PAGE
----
Even these days, when a serving member of the U.S. Senate says something like that, it’s news. But Senator Harris’s announcement on January 21 that she’s running for the Democratic presidential nomination in the 2020 general election makes her statements all the more significant.
At the 34th minute of the interview (watch below), DJ Envy commented: “They say you opposed legalizing weed.”
“That’s not true,” Harris replied stiffly, then lightened up. “Half my family’s from Jamaica. Are you kidding me?”
Harris’ father Donald is from Jamaican. He came to the U.S. in 1961 to attend the University of California at Berkeley. Her mother, Shyamala, was from India.
Then she launched into a long caveat about pot: “I have had concerns. I believe we need to legalize marijuana and we need to move it on a schedule so we can research the impact weed has on a developing brain. That part of the brain that develops judgment actually begins its growth at ages 18
A new bill proposed in Raleigh would make it legal to legally possess up to three ounces of cannabis for personal use. State senator Paul Lowe, a Democrat from Forsyth County, proposed SB 58, which would decriminalize low level drug possession.
It would also allow for some past offenders to have North Carolina drug violations expunged from their record. Possession of up to three ounces of cannabis, the bill proposes, could be erased by a petition with a $100 filing fee. Lowe’s bill would not alter laws regarding sentencing for hashish possession.
Lowe acknowledged that not all lawmakers would initially be on board, but; “This is heading in the right direction,” he said. The state senator also introduced a similar bill to decriminalize cannabis possession in the last session of the Senate. “There are new legislators with differing outlooks on a lot of legislation being reintroduced,” he said upon announcing SF 58, as reported by the Winston-Salem Journal. “So now let’s see if the legislation gets a different reception.”
SB 58 takes aim at North Carolina’s current penalties towards marijuana. At the present time, those found with a half ounce or less of any controlled substance face a Class 3
Nova Scotia is considering expanding the number of retail cannabis stores, as online sales have been slower than expected.
Finance Minister Karen Casey said Thursday that online pot sales were expected to account for about 10 per cent or more of total sales, but are only in the range of six per cent.
Casey said that’s why the province has asked the Nova Scotia Liquor Corp. to look at adding to its 12 retail locations currently selling cannabis. She said an expansion would also address geographical gaps in the province.
Another ex-employee has won in court after losing their job due to their authorized possession and use of medical marijuana. It’s a story that’s repeating itself across the country. So much so, in fact, that New York lawmakers want to ban most workplace THC tests the moment the state legalizes marijuana. This time, however, the story involves an Arizona Walmart that fired an employee in 2016 because she tested positive for cannabis. But last week, an Arizona judge ruled that Walmart discriminated against the woman when it terminated her for her medical marijuana use. Importantly, the judge’s ruling sets a key legal precedent for medical cannabis patients in Arizona.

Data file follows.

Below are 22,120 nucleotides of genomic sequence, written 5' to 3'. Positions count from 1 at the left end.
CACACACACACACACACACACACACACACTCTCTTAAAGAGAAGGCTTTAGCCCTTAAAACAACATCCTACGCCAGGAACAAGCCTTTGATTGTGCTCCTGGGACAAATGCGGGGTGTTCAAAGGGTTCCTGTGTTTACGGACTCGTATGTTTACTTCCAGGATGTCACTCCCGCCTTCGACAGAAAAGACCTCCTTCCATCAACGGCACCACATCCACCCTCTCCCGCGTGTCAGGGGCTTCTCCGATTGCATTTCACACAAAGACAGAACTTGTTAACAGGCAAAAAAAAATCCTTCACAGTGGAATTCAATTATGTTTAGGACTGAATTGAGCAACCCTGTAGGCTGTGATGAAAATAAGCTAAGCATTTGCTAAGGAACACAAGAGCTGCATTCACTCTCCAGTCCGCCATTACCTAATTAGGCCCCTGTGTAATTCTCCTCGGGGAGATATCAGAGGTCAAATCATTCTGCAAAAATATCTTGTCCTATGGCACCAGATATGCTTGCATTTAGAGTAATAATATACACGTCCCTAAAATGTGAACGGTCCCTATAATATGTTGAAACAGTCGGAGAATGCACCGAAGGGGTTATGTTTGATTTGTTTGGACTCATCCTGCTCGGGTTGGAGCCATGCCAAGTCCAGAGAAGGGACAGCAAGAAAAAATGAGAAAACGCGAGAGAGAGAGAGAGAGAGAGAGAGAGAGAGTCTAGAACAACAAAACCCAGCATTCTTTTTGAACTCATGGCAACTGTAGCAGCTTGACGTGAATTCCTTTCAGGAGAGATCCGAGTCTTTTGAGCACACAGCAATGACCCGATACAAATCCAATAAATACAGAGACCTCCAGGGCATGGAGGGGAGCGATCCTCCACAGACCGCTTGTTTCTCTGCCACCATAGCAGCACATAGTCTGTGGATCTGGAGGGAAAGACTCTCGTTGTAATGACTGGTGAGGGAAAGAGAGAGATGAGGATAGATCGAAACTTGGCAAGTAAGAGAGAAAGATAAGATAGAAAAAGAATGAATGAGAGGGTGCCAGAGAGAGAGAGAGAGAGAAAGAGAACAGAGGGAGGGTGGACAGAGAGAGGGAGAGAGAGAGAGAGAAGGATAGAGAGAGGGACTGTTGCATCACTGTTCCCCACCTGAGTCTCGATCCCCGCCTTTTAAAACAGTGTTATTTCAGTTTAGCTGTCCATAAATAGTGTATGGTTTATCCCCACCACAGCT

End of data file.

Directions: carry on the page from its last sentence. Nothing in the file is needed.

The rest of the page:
Arizona Judge Rules That Drug Tests for THC Can’t Determine Impairment
Carol Whitmire is in her 50s. She worked at Walmart for eight years before her manager fired her. And for the last five years, Whitmire has been a registered medical cannabis patient in Arizona. Whitmire told the court that she used medical cannabis to treat her chronic shoulder pain and arthritis and as a sleep aid. She says she consumed cannabis before bed and never brought her medication to work or showed up under the influence.
Bank officials and cannabis industry representatives joined together on Wednesday to urge Congress to allow marijuana businesses access to banking services. At a hearing of the House Consumer Protection and Financial Institutions Subcommittee, lawmakers heard from advocates of the Secure and Fair Enforcement (SAFE) Banking Act of 2019 who are seeking support for the bill.
Due to federal drug and money laundering regulations, even cannabis businesses operating legally under state laws are often unable to obtain financial services regularly used by other industries. As a result, companies in the cannabis industry often do business only in cash, putting the firms and their employees at great risk. The SAFE Banking Act would protect financial institutions and likely make more banks willing to serve the cannabis industry.
Gregory S. Deckard, speaking for the Independent Community Bankers of America, said that the legislation “would offer the needed clarity” to financial institutions hesitant to provide services to marijuana businesses.
Mason Tvert, the communications director for the advocacy group the Marijuana Policy Project, noted that the SAFE Banking Act is not about legalizing cannabis at the federal level.
“Lawmakers are not being asked to weigh in on whether marijuana should be legal or not. They are simply looking